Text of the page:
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Gender equity is accelerating at the top of the sport, but the trickle down is slow.
SailGP’s Women’s Pathway
SailGP’s Women’s Pathway athletes Nina Curtis, Andrea Emone, Liv Mackay, Katja Salskov-Iversen, Hannah Mills, CJ Perez, Amelie Riou and Sena Takano. Bob Martin/SailGP

Real change takes time, that much we know. Yet the rate at which the sport of competitive sailing has advanced over the past two decades is truly mind-blowing. In a blink, we’ve gone from displacement sailing to sportboat planing and now foiling crafts of all types and sizes. While our equipment evolves rapidly, however, our social initiatives seem to crawl at an agonizingly slow pace. What I’m referring to here is diversity, equity and inclusion in sailboat racing, and this is especially true in professional sailing.

Yes, there are more and greater opportunities for women at the Olympic level as new disciplines like kiting and coed classes continue to shift the gender balance. Never before have there been so many inspirational and talented female skippers and crew in the shorthanded and around-the-world racing scenes, and with certain one-design classes like the IC37 forcing change by requiring female crewmembers, we are indeed inching closer to being a better reflection of the real world. But we’re not there yet—not even close.

I’m regularly reminded of this when I see photos from awards ceremonies of the big-boat grand-prix events. Take the superyachts and maxis, for example, where there are big budgets, big crews and even bigger opportunities for women, but it’s still a big party of day-rate dudes. Gray-bearded grizzlies too, the lot of them. And what of other higher-­profile ­professional sailing circuits that claim to be progressive? Top of mind, the foiling GC32 class? More bros. The 44Cup? Same. The 52 Super Series? Yep.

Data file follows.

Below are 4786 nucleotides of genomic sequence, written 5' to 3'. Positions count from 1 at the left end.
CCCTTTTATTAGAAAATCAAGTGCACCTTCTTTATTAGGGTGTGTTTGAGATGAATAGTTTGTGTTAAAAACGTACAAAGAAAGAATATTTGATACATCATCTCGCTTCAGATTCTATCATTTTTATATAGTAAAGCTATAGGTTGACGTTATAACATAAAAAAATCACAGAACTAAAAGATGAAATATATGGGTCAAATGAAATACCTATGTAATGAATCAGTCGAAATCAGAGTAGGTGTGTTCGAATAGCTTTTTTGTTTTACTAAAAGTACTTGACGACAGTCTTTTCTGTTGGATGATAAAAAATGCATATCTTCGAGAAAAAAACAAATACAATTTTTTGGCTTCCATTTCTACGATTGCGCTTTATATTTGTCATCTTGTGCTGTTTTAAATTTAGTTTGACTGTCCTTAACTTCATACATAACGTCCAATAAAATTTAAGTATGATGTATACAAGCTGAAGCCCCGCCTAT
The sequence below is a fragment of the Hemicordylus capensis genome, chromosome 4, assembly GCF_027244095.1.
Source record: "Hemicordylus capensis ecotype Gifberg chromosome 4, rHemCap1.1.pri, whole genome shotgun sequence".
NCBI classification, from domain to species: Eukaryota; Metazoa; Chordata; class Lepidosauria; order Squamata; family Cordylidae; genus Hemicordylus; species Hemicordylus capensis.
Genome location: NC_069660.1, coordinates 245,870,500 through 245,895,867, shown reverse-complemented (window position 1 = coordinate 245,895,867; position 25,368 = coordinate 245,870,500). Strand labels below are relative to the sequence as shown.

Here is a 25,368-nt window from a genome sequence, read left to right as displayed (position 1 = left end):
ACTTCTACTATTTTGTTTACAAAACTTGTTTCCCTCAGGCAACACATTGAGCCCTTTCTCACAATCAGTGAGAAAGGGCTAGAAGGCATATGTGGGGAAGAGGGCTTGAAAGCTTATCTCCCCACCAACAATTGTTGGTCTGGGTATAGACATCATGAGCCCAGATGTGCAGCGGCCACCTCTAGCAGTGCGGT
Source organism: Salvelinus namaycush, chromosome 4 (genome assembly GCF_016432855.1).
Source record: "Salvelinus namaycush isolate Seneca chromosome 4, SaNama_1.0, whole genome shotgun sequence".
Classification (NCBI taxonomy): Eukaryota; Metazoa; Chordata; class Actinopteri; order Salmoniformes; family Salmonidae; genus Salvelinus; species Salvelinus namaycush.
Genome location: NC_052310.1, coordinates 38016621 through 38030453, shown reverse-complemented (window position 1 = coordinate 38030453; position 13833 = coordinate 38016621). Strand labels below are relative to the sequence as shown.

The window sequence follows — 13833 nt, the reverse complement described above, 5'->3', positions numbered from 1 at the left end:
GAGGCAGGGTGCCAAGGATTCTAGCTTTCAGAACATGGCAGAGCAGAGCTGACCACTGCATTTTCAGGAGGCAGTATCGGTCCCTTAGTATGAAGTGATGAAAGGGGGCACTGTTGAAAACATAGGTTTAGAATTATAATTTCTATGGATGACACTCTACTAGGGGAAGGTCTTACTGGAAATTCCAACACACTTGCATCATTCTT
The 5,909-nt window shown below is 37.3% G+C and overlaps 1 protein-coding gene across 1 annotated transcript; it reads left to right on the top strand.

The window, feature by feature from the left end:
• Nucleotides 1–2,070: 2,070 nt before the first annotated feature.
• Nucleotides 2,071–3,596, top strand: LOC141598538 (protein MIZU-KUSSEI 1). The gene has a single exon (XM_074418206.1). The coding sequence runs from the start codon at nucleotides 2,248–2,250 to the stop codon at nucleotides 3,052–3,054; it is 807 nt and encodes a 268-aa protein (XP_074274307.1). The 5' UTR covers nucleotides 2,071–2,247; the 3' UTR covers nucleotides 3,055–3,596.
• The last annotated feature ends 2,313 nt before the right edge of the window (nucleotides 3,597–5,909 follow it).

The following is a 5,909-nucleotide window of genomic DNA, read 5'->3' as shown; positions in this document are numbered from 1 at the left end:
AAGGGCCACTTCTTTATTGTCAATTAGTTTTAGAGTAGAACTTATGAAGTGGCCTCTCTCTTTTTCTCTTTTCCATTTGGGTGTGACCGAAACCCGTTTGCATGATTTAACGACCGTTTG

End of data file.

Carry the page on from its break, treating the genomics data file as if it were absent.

SailGP? Well, sort of, but full credit to that circuit for committing to the effort. For the entirety of season two, all SailGP teams had females on their rosters as mandated by the league’s Women’s Pathway Program, but they barely sailed in actual races. Thankfully, for the one windy penultimate event of the season in Spain, the female sailor athletes got their debut in the main event; some were more active than others in the jump seat of the F50 foiling catamarans, chipping into the tactical comms. Others seemed, for the most part, along for the rip and ride.

“With the addition of a new crewmember as a new standard and light-wind configuration, WPP athletes are now able to gain the valuable experience needed to race the high-flying, high-speed F50s,” SailGP said ahead of the Spanish event, but in previous back-to-back light-wind regattas, teams raced with three crew instead of the regular five.

I never could get a straight answer as to why, but for 2022’s season three, we’re told the default light-wind crew configuration will now be four-up, including one female. I suppose that’s better, but really? Why only the light-air races? I don’t buy the experience cop-out because plenty of the “developing” teams over the first two seasons plugged male sailors into roles with now equal or less experience, and I’m pretty sure turning knobs on the foil controller does not require a whole lot of muscle mass. It takes experience. And experience in big breeze. Hopefully, by the time we get to season four, there will be a female or two on every boat, in every race, regardless of wind strength. [Editor’s Note: According to SailGP, for Season 3, all teams will now race with a four-person crew in light winds and a six-person crew in stronger winds, including one female.]